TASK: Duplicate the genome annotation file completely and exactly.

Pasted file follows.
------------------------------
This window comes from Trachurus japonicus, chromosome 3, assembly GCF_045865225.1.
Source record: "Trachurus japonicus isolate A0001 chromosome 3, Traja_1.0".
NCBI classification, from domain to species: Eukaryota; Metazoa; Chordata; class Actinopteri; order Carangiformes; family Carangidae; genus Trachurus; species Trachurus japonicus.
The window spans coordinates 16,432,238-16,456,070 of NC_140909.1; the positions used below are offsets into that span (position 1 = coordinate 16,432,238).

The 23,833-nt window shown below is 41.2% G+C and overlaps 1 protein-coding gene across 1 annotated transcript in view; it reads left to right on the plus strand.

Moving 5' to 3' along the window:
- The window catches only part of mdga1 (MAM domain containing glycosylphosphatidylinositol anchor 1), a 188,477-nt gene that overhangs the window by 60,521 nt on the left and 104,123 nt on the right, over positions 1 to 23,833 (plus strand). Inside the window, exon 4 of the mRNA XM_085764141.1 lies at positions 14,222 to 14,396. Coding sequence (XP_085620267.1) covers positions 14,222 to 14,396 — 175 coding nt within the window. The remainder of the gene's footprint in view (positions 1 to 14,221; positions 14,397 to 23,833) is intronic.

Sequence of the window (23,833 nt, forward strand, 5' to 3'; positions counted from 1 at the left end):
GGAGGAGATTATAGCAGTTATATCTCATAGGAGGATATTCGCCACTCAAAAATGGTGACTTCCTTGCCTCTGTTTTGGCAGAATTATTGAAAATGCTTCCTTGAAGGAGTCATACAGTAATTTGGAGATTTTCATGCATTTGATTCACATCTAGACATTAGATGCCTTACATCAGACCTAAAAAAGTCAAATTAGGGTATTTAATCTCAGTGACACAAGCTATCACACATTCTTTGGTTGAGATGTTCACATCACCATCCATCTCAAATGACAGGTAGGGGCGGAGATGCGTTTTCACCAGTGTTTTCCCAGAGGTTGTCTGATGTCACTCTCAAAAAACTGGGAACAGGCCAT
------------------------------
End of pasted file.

This window comes from Trachurus japonicus, chromosome 3, assembly GCF_045865225.1.
Source record: "Trachurus japonicus isolate A0001 chromosome 3, Traja_1.0".
NCBI classification, from domain to species: Eukaryota; Metazoa; Chordata; class Actinopteri; order Carangiformes; family Carangidae; genus Trachurus; species Trachurus japonicus.
The window spans coordinates 16,432,238-16,456,070 of NC_140909.1; the positions used below are offsets into that span (position 1 = coordinate 16,432,238).

The 23,833-nt window shown below is 41.2% G+C and overlaps 1 protein-coding gene across 1 annotated transcript in view; it reads left to right on the plus strand.

Moving 5' to 3' along the window:
- The window catches only part of mdga1 (MAM domain containing glycosylphosphatidylinositol anchor 1), a 188,477-nt gene that overhangs the window by 60,521 nt on the left and 104,123 nt on the right, over positions 1 to 23,833 (plus strand). Inside the window, exon 4 of the mRNA XM_085764141.1 lies at positions 14,222 to 14,396. Coding sequence (XP_085620267.1) covers positions 14,222 to 14,396 — 175 coding nt within the window. The remainder of the gene's footprint in view (positions 1 to 14,221; positions 14,397 to 23,833) is intronic.

Sequence of the window (23,833 nt, forward strand, 5' to 3'; positions counted from 1 at the left end):
GGAGGAGATTATAGCAGTTATATCTCATAGGAGGATATTCGCCACTCAAAAATGGTGACTTCCTTGCCTCTGTTTTGGCAGAATTATTGAAAATGCTTCCTTGAAGGAGTCATACAGTAATTTGGAGATTTTCATGCATTTGATTCACATCTAGACATTAGATGCCTTACATCAGACCTAAAAAAGTCAAATTAGGGTATTTAATCTCAGTGACACAAGCTATCACACATTCTTTGGTTGAGATGTTCACATCACCATCCATCTCAAATGACAGGTAGGGGCGGAGATGCGTTTTCACCAGTGTTTTCCCAGAGGTTGTCTGATGTCACTCTCAAAAAACTGGGAACAGGCCAT